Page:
April 16, 1862
Previous notice having been given, the citizens of Boothsville and surrounding county, composed of the different parties, assembled in Boothsville on Friday, April 11th, 1862, and were organized by appointing Jonathan T. Curry, Chairman and Wm. J. Martin and S. C. Nixon, Secretaries.
On motion of Joseph Reed, the Secretary was empowered to appoint a committee of gentlemen composed as nearly equal as possible of the different parties, and from the different neighborhoods in and around Boothsville, so that each party and section may be fully represented, whose duty it should be to introduce matter for the consideration of the meeting.
The Chairman, J. T. Curry, explained the object of the meeting in a neat little speech, after which the Secretary appointed the following gentlemen as the committee: Dr. H. A. Rymer, Captain N. Altop, J. Reed, R. P. Nixon, J. W. Dean, J. R. Morgan, J. T. Curry, A. D. Nuzum, G. M. Ryan, F. Coplin, B. Linn, Rev. J. J. Nixon, Rev. J. Cleland, S. A. Tucker, W. N. Brand, J. R. Elder, R. R. Nuzum, S. W. Vincent, G. H. Manley, J. O. Manley, S. Holbert, R. Robinson, J. S. Tucker, J. Lanham, F. Bise, J. G. Thompson, A. Freeman, H. Manley, H. Martin, sen., E. M. Smittey, Dr. F. A. Reymer.
2. Resolved, That we who voted for the Ordinance of Secession, doubly desire to express our disapproval of Southern guerrillas making this the theatre of their actions, and we pledge ourselves, as law-abiding citizens, that we will neither aid, abet nor harbor them (unless coerced by superior power or force of arms) nor their unholy actions, and that we will give information to the proper authorities of persons visiting this county for said purpose, whenever known to us.
3. Resolved, That we who voted against the Ordinance of Secession will use our utmost abilities to protect all loyal and law abiding citizens.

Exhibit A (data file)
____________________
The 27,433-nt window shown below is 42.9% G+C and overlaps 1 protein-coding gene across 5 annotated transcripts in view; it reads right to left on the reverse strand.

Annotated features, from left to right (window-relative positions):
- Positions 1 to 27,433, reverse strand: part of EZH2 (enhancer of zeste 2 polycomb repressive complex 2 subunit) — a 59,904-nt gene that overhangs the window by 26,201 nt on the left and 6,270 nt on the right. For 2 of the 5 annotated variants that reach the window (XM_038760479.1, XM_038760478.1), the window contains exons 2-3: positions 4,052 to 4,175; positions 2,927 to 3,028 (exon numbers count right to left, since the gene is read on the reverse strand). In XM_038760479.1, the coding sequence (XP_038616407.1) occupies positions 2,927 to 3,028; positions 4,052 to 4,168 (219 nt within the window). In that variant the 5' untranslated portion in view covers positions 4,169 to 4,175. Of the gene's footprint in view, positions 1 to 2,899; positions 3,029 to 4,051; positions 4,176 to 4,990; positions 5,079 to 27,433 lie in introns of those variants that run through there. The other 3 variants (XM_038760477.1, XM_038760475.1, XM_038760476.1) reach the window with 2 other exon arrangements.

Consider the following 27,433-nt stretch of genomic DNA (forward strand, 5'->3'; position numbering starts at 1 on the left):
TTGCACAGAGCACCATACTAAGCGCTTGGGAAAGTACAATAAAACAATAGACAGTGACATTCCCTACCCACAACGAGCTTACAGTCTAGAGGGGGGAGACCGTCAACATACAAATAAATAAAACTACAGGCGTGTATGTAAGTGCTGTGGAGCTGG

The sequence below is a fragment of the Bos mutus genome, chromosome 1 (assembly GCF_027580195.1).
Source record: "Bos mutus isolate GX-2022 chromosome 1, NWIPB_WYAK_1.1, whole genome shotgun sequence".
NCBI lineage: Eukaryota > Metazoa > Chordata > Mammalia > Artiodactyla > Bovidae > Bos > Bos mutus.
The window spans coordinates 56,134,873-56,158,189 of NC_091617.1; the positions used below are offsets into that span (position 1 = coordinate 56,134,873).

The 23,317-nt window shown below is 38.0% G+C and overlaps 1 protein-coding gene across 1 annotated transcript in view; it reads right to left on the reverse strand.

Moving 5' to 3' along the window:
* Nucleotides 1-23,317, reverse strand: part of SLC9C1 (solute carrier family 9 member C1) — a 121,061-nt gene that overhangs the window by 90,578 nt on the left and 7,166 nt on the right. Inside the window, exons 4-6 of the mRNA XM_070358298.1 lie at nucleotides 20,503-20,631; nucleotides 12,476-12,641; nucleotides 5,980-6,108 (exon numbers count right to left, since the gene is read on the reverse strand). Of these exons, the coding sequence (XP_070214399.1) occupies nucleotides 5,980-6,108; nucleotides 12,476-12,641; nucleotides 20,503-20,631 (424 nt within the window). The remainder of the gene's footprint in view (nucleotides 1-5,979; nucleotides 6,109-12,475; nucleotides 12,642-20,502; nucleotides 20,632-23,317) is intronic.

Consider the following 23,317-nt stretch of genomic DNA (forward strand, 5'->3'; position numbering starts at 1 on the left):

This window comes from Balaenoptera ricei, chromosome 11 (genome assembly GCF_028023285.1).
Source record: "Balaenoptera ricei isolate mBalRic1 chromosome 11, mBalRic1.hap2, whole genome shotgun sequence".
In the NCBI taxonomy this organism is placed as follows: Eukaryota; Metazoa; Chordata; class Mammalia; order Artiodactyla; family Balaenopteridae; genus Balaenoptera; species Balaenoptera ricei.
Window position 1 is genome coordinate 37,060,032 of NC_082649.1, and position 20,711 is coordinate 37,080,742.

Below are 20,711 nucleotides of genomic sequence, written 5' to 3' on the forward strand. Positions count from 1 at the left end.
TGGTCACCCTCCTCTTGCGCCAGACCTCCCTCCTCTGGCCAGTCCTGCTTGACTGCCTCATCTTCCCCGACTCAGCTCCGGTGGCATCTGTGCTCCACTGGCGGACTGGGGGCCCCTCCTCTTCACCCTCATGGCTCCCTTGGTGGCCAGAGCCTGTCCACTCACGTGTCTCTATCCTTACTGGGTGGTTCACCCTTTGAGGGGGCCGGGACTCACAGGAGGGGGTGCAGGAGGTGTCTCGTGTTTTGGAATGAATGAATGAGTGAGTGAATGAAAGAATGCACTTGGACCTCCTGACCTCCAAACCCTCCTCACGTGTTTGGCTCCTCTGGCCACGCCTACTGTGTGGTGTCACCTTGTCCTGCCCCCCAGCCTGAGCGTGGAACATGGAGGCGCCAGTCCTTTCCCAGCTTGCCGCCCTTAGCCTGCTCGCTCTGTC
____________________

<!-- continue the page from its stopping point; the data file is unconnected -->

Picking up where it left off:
On motion, the said resolutions were adopted by a rising vote unanimously, after which speeches were made by Dr. A. Rymer, Rev. James Cleland and Rev. J. J. Nixon.
Whereupon the Committee retired, and during their absence, short but appropriate speeches were made by Dr. J. B. Coneway, J. H. G. Prim, A. Morris, H. Barrick and others.
The Committee having now returned, reported through their Chairman, Dr. H. A. Rymer, the following preamble and resolutions:
Whereas, Guerrilla warfare is entirely at variance with civilization, also selfish, unnatural and wicked, and whenever carried on is only pursued for personal revenge and personal interest, without any reference to the great object aimed at by all civil mode of warfare—namely: peace in a distracted country; and, whereas, the innocent are alike the victims of its cruelty, and too often its only victims.
1. Therefore, Resolved, That we are entirely opposed to the same, and are willing to do all in our power, both by word and actions, to suppress any acts of lawlessness that may come to our knowledge, so that the monster evil, that has caused us so much so much sorrow, may be rushed out of our once happy, but now distracted country.
On motion of Francis Coplin, it was announced that there would be a general mass meeting held in this place on Saturday, April 26, 1862, at 12 o’clock, and all persons friendly to said meeting are cordially invited to attend.
On motion of Dr. Coneway, the Wheeling, Fairmont and Clarksburg papers are requested to publish these proceedings.
The meeting then adjourned.
Jonathan T. Currey, Pres’t.
Wm. J. Martin, Sec’y.
Timeline of West Virginia: Civil War and Statehood: April 1862